Electrosonic’s new CEO talks to Duncan Proctor about the consequences of the changing AV/IT landscape and reveals the integrator’s future direction
Firstly, could you tell me a bit about your background and the stages of your career up to now.
I started my career in retail banking. I then went into professional services 20-odd years ago when I joined Accenture (or Andersen Consulting as it was) and spent a couple of years there earning bootcamp stripes in management consulting and business process change.
I left there feeling that I wanted something a bit more and I joined a small management consultancy, which quickly got acquired by an IT specialist consultancy. I really grew my career in that field, mainly in the enterprise apps space. We ran a UK listed business that when I joined was $100m and when we got acquired was $700m. At the point of acquisition in 2009 I was chief operating officer. I continued in effectively the same role in a much bigger Indian IT services firm. My responsibility at the point I left there recently was for all applications project work in any of our applications technologies. I had 2 or 3,000 people in my world by the end of my time there. I was keen to move from the IT and applications space into the technology sector.
What was it about Electrosonic that appealed to you?
I got a call from a headhunter who talked to me about Electrosonic and I just thought that it was really interesting. I’d been on some of the ride systems we do in the US and I was really inspired by some of the cool things that the company did.
One of the things I’d really missed working for a large Indian corporate firm was that you lose the dynamism and the culture of adapting. I really enjoyed the conversations I had with the leadership team, for me it seemed very people-centric.
You’ve been in the job about six weeks now, what was your first order of business?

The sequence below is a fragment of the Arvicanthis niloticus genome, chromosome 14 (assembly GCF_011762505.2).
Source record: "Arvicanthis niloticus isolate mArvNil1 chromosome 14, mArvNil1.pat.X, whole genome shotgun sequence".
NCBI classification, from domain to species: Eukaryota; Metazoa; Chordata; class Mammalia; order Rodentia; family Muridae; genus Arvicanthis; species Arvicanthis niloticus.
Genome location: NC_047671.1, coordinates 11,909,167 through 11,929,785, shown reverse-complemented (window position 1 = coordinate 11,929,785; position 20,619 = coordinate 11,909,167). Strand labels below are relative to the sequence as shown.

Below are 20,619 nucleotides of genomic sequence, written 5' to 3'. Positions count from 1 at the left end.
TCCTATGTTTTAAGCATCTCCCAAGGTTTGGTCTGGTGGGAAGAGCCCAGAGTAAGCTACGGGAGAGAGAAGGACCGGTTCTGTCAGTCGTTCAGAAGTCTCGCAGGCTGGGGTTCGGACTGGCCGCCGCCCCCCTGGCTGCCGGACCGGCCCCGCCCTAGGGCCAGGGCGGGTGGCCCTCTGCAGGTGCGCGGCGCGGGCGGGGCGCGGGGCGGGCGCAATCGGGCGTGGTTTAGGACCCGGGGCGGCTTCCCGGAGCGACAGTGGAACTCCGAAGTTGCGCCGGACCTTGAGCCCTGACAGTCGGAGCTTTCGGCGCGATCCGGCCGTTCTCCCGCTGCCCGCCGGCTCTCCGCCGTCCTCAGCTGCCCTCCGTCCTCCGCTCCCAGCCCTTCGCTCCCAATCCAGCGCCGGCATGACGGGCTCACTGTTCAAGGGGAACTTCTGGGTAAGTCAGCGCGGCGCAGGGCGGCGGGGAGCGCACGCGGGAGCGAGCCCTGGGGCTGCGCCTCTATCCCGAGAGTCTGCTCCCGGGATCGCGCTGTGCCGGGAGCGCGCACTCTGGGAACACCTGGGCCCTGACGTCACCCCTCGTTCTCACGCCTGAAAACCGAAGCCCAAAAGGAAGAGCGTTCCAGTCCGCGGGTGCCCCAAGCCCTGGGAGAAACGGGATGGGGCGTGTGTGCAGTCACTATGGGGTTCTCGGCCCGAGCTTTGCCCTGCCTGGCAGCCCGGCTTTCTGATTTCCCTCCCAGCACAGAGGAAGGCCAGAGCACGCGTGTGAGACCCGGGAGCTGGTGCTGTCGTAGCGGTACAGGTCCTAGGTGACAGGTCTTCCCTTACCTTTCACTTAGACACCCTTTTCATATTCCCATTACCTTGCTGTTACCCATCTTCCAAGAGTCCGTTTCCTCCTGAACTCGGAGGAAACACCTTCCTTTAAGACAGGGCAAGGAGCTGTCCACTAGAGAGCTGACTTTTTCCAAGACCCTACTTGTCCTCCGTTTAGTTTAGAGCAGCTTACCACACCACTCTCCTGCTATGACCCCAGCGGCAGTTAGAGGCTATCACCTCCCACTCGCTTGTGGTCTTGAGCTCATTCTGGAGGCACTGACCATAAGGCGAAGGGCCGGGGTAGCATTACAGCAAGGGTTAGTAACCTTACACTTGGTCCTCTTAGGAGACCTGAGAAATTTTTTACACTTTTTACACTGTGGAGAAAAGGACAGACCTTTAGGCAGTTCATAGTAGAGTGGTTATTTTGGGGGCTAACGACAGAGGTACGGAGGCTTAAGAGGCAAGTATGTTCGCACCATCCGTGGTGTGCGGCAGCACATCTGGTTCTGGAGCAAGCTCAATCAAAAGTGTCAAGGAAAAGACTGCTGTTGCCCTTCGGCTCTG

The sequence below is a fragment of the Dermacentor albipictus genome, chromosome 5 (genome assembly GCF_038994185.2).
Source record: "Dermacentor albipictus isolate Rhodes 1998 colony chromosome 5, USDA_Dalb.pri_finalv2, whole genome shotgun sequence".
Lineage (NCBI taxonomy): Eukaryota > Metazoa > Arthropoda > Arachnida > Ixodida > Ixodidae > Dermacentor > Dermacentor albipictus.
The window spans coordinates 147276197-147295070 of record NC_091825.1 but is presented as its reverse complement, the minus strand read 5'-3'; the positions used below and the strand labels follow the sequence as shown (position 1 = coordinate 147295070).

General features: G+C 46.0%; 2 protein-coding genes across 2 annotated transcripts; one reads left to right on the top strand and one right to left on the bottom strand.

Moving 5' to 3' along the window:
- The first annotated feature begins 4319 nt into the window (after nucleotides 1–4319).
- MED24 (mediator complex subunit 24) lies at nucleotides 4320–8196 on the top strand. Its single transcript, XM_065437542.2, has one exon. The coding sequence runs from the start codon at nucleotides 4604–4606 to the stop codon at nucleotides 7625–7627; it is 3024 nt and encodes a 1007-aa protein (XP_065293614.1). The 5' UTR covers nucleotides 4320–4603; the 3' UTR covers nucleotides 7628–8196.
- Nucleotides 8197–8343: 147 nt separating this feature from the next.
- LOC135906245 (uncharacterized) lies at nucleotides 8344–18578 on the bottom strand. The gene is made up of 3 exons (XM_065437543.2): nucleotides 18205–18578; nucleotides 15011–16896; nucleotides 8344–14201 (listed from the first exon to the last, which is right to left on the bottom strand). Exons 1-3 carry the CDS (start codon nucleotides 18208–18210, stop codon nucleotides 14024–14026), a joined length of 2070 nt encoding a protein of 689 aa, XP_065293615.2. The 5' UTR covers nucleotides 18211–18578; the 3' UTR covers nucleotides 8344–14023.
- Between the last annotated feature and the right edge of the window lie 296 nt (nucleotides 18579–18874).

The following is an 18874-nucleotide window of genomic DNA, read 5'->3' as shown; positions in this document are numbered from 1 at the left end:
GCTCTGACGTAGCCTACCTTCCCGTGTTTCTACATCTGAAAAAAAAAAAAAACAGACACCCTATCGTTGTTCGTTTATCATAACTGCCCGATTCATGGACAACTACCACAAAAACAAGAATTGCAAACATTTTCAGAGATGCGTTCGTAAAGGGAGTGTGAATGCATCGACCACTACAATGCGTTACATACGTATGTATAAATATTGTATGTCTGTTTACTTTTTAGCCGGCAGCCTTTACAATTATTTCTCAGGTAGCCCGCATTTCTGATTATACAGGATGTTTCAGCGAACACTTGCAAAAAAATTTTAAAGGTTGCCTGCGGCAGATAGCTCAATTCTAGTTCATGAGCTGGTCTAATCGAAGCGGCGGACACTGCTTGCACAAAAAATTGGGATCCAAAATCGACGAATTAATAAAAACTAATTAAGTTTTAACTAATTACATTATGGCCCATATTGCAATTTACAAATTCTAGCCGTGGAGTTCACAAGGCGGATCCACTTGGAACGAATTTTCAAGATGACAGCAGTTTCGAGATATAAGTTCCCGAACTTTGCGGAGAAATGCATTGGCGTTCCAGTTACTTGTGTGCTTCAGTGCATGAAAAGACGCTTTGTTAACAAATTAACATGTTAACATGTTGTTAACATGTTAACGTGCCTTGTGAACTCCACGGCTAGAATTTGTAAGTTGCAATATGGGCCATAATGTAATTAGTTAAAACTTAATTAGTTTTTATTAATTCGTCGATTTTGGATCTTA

For me as a leader joining any professional services business, the first order of the day is meeting the people. I’ve probably spent the last four weeks on the road around all of our offices in the UK and US. I’ve been meeting clients, hearing some of the success stories and getting up to speed with the challenges and opportunities that lie ahead of us.
As someone with an IT background coming to AV, have you identified any major issues facing the AV industry?
The changes we’ve seen in the AV industry over the last 10 years, I think we’ll see far more changes over the next 10 years. You see some of this in the fundamental technology shifts in the corporate world away from owned IP infrastructure conference systems to hosted conference systems. This year in the entertainment and tech world – less simple projection, more LED. One of the interesting things for me, when I’ve been out meeting people, particularly service engineers, is the conversation now is much more about “well I don’t need a screwdriver, now I need a laptop”. And that’s a fundamental shift for a lot of people.
One of the things I hear talked about in our business is that as more devices are IP-enabled, the opportunity for convergence between the industries grows significantly. I think particularly in our services business we’ll see significant change as IT and AV converge. And then I think on the front-end as design of experiences becomes much more integrated between what you can do with technology in AV, in addition to broader disruptive technologies, I think again that’ll be a huge opportunity for us.